9. Camera and microphone
In today’s videoconferencing world, computer cameras and microphones have gone from afterthoughts to essentials. Galaxy Book3 and Galaxy Book3 Pro devices make it easy to turn your camera on and off in an instant — and catch every detail of your call with screen recording. These business laptops also have high-definition audio with background noise removal, so you can be an active participant even from a busy home office or cafe.
It’s hard to top a modern smartphone for videoconferencing quality, but with the right tools you can come close. Make sure the device you choose has at least a 720P internal camera and dual array mic so you look and sound professional. Unless you’re running a podcast or webinar series, external webcams and mics add unnecessary clutter that undoes the convenience of a business laptop. A pair of quality earbuds, however, could certainly be considered essential in their own right.
For certain roles, like graphic or web designers, a touchscreen can prove very helpful, even in a notebook form factor. The Galaxy Book3 360 edition will satisfy this need in a highly effective way. But if you’re in a different line of work and still want touchscreen capabilities on occasion for marking up documents or making quick notes, a high-end tablet like Galaxy Tab S8 or the 3-in-1 Galaxy Z Fold4 can also be a good solution for your work style and can consolidate your business tasks into the most compact device possible. Tablets can also serve as a second screen for when you’re on the go, or if you don’t have a separate monitor in your home office setup.
Do your other devices connect to USB, Thunderbolt or a combination of ports for different devices? What type of USB port do you need? How about Ethernet, HDMI or microSD? Not only do you need your business laptop to have the right types of ports, you may want several ports of the same kind. More ports mean fewer dongles and easier connectivity. To make your work life easier, aim for at least a Thunderbolt, USB-C, USB 3.2 and HDMI port. Thunderbolt is especially fast and versatile for business users. Some business laptops may sacrifice ports for the sake of ultra-slim design, but that’s not always necessary anymore, as devices such as the Galaxy Book3 series continue to become lighter, more compact and more powerful without sacrificing ports.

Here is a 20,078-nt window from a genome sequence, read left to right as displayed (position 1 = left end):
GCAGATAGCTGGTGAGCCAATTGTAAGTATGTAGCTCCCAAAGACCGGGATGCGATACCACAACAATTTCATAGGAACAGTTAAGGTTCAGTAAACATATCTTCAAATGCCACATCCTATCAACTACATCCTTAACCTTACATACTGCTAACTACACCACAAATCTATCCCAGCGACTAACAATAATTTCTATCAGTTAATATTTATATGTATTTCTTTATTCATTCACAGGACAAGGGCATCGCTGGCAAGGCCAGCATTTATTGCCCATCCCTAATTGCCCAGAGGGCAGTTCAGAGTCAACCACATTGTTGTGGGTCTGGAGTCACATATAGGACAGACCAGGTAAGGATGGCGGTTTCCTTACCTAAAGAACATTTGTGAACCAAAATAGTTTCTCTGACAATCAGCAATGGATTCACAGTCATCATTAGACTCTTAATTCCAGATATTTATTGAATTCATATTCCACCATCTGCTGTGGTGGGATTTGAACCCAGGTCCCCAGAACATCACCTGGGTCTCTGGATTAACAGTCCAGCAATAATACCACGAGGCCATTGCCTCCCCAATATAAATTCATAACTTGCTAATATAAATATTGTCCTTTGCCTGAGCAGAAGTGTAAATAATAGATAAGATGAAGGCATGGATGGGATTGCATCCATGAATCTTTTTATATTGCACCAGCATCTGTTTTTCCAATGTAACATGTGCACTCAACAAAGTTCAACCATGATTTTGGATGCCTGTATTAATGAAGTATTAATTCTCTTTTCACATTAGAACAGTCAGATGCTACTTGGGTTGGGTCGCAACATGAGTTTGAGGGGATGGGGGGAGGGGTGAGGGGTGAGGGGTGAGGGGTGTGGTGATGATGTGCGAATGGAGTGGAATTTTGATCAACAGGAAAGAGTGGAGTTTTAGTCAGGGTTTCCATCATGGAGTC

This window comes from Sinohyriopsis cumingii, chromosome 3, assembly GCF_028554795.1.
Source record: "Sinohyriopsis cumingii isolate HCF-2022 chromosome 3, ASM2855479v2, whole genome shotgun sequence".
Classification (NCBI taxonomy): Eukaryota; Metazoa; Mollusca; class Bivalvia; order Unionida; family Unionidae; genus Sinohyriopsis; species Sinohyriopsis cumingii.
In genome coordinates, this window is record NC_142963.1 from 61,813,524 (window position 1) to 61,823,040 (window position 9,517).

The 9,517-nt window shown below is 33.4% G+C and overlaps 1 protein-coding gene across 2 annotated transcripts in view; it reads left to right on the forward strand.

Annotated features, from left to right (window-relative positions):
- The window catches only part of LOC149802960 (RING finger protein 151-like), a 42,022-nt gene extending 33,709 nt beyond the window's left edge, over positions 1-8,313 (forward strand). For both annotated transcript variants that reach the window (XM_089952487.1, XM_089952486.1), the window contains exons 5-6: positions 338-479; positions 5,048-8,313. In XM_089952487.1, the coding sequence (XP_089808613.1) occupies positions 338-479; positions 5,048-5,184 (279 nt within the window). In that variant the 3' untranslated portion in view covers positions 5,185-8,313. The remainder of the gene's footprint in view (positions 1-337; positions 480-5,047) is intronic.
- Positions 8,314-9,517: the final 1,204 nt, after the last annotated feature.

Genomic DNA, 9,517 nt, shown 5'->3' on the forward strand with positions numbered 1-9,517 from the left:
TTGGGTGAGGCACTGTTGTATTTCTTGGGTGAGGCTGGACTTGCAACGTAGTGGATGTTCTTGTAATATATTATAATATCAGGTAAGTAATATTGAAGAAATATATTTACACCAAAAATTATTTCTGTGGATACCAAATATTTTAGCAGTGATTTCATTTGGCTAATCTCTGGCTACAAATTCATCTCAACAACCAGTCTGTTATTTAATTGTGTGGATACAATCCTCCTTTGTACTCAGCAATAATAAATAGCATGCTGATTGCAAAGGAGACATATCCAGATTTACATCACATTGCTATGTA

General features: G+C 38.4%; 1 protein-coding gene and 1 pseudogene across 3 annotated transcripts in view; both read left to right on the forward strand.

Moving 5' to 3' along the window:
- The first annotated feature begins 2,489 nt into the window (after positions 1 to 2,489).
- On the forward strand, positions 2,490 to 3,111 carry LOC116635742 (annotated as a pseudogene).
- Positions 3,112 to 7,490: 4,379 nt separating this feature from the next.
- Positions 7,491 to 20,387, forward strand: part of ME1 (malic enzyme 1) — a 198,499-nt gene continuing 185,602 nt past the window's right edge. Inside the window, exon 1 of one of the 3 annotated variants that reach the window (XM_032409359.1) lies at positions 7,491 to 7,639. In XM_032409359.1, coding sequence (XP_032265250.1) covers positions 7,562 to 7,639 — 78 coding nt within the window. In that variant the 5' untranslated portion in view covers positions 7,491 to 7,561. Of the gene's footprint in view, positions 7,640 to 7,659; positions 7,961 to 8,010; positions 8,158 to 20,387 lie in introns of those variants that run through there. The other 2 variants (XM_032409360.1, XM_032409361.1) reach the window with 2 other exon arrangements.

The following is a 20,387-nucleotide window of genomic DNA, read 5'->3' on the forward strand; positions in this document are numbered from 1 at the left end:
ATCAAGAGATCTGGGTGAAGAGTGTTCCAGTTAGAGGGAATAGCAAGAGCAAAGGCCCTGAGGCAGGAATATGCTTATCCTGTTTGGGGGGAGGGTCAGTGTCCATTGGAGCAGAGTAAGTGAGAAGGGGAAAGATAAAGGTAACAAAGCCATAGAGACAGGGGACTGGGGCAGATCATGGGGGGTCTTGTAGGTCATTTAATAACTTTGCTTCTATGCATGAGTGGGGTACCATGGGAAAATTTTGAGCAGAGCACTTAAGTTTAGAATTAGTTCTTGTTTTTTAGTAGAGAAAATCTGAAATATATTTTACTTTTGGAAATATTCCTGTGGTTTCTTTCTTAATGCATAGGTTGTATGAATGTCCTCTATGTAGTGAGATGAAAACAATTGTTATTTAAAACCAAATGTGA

12. Price point
Laptops can cost less than $500 or more than $5,000. Few business users can get by on the low end, and few require the high end. The mid-range market is where value really opens up. You can get everything you need in a sleek, stylish business laptop — and get the same notebook or similar for your team so everyone can work flexibly. If you like a specific model that’s a little out of your price range, your best bet to find something in your budget is to look for lower RAM, smaller screen size and less storage. But when you’re buying a work computer that you’ll use every day for years, a slightly higher cost may be justified to get your ideal specs and improve productivity.
Putting it all together
A bit of research goes a long way, especially when it comes to technical specifications. Now you can compare any and every business laptop with confidence, and quickly decode its key features like a pro.